also,

ethical tradition

Hence and

though with greater cau-

tion; hence, above

the putting aside of all metaphysical or religious ideas that might disturb the wise man in this self-complar
cent satisfaction of enjoyment,
responsibility
5.

and burden him with the feeling of

and duty.

in the

this, the Stoic ethics forms the strongest contrast. Already, thought reminding us of Aristotle ( 13, 11), that the soul exercises its own proper nature in the rational power with which it

To

refuses assent to impulses,

we may

recognise the peculiar antago-

life. For what we now are likely to call the natural impulses, viz. the excitations of feeling and will called forth by things of the outer world through the senses, and referring to these things, just these seemed to them, as above mentioned, that which was contrary to nature (irapo <^wo-tv). Reason, on the other hand, was for them the " nature," not only of man, but of the universe in general. When, for this reason, they adopt the Cynic principles in which the moral is made equivalent to the natural, the same expression contains in this latter case a completely changed thought. As a part of the World-reason the soul excludes from itself, as an opposing element, the determination by sensuous impulses to which the Cynics had reduced morality the demands of Nature, identical with those of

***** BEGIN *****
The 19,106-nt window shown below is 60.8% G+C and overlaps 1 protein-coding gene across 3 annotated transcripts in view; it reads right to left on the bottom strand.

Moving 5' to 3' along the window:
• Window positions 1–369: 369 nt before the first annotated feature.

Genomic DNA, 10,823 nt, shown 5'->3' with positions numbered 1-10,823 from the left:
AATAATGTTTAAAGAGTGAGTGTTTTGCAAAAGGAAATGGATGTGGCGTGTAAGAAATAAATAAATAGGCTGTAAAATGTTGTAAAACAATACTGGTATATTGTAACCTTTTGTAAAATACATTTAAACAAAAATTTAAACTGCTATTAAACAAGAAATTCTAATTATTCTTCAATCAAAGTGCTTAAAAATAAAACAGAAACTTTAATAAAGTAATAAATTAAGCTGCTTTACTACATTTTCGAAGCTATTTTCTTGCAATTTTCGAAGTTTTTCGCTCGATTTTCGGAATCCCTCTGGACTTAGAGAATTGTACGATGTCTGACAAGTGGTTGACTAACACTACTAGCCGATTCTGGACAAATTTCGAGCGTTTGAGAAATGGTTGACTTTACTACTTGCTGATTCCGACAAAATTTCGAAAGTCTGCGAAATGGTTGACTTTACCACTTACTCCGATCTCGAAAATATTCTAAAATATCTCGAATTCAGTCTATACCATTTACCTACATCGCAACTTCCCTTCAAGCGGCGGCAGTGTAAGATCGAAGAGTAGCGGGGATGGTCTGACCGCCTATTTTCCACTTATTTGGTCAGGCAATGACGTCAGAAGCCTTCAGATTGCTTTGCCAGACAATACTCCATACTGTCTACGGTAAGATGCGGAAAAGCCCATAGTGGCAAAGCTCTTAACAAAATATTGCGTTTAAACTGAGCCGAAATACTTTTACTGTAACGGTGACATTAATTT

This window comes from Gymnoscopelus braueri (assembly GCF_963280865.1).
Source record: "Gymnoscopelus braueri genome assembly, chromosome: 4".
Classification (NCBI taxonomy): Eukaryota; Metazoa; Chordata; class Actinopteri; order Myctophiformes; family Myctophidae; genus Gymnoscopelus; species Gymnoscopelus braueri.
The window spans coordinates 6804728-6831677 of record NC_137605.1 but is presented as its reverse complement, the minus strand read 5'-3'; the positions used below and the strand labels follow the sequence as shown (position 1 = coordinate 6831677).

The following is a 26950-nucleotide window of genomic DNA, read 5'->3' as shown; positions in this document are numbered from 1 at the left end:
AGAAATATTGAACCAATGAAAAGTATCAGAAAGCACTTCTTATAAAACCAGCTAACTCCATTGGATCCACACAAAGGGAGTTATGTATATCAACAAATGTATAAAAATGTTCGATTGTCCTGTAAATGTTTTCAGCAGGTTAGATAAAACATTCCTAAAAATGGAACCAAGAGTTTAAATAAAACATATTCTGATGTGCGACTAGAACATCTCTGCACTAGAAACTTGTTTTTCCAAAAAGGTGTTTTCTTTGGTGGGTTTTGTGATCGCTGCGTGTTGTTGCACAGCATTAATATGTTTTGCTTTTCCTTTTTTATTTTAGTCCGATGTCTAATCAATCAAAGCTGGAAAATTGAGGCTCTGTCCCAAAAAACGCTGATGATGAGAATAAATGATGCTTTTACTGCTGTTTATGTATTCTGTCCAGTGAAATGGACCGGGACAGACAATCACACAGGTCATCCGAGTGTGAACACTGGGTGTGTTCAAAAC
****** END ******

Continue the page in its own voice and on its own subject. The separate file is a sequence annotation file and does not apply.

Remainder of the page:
nism which the Stoics assumed in the human psychical


just

reason, are in contradiction

with those of the senses.

Accordingly, the positive content of morality among the Stoics appears as harmony with Nature, and thus, at the same time, as a law which claims normative validity as it confronts the sensuous

man
\

(i/d/tos).^

'In

this

formula, however,

"Nature "is used

in a

which
set

completed an interesting change in Sophistic terminology in and 04<ris had been made equivalent to one another, and over against 4)vais with the Stoics vdiios = (pins.
this is
( 7, 1) v6/MS
;

With

172

Hellenistic-Roman Thought

Ethical Period.

[Part

11.

double sense.^ On the one hand is meant universal Nature, the creative, cosmic power, the world-thought acting according to ends (cf. 15), the Xoyos; and agreeably to this meaning, man's morality is his subordination to the law of Nature, his willing obedience to the course of the world, to the eternal necessity, and in so far as this World-reason is designated in the Stoic doctrine as deity, divine law, as well as subit is also obedience to God and to the
ordination to the world-purpose and the rule of Providence. The virtue of the perfect individual, who, as over against other individual beings and their action upon him through the senses, ought